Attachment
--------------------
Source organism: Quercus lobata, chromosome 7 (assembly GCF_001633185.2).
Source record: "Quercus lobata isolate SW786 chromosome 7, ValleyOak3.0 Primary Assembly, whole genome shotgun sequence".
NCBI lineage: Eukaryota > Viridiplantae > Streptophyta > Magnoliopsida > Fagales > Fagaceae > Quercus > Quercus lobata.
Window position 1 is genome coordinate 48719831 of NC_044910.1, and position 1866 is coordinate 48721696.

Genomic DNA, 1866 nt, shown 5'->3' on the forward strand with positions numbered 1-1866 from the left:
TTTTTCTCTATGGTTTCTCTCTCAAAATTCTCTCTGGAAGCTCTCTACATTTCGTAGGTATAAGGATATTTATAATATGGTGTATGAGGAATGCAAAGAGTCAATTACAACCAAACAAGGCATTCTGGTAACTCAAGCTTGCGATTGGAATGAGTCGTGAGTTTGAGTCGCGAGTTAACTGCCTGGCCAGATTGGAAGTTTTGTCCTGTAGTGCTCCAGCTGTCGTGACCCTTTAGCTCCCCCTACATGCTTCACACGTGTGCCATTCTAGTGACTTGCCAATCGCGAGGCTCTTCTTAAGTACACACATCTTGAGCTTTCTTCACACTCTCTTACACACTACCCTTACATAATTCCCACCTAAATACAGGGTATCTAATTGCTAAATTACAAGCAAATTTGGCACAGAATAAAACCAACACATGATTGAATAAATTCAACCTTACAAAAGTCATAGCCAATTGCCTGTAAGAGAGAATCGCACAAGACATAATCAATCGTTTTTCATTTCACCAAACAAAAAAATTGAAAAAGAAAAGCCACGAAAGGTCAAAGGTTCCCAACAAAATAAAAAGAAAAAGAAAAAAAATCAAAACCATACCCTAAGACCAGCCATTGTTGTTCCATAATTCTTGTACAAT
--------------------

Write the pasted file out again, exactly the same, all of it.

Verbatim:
Source organism: Quercus lobata, chromosome 7 (assembly GCF_001633185.2).
Source record: "Quercus lobata isolate SW786 chromosome 7, ValleyOak3.0 Primary Assembly, whole genome shotgun sequence".
NCBI lineage: Eukaryota > Viridiplantae > Streptophyta > Magnoliopsida > Fagales > Fagaceae > Quercus > Quercus lobata.
Window position 1 is genome coordinate 48719831 of NC_044910.1, and position 1866 is coordinate 48721696.

Genomic DNA, 1866 nt, shown 5'->3' on the forward strand with positions numbered 1-1866 from the left:
TTTTTCTCTATGGTTTCTCTCTCAAAATTCTCTCTGGAAGCTCTCTACATTTCGTAGGTATAAGGATATTTATAATATGGTGTATGAGGAATGCAAAGAGTCAATTACAACCAAACAAGGCATTCTGGTAACTCAAGCTTGCGATTGGAATGAGTCGTGAGTTTGAGTCGCGAGTTAACTGCCTGGCCAGATTGGAAGTTTTGTCCTGTAGTGCTCCAGCTGTCGTGACCCTTTAGCTCCCCCTACATGCTTCACACGTGTGCCATTCTAGTGACTTGCCAATCGCGAGGCTCTTCTTAAGTACACACATCTTGAGCTTTCTTCACACTCTCTTACACACTACCCTTACATAATTCCCACCTAAATACAGGGTATCTAATTGCTAAATTACAAGCAAATTTGGCACAGAATAAAACCAACACATGATTGAATAAATTCAACCTTACAAAAGTCATAGCCAATTGCCTGTAAGAGAGAATCGCACAAGACATAATCAATCGTTTTTCATTTCACCAAACAAAAAAATTGAAAAAGAAAAGCCACGAAAGGTCAAAGGTTCCCAACAAAATAAAAAGAAAAAGAAAAAAAATCAAAACCATACCCTAAGACCAGCCATTGTTGTTCCATAATTCTTGTACAAT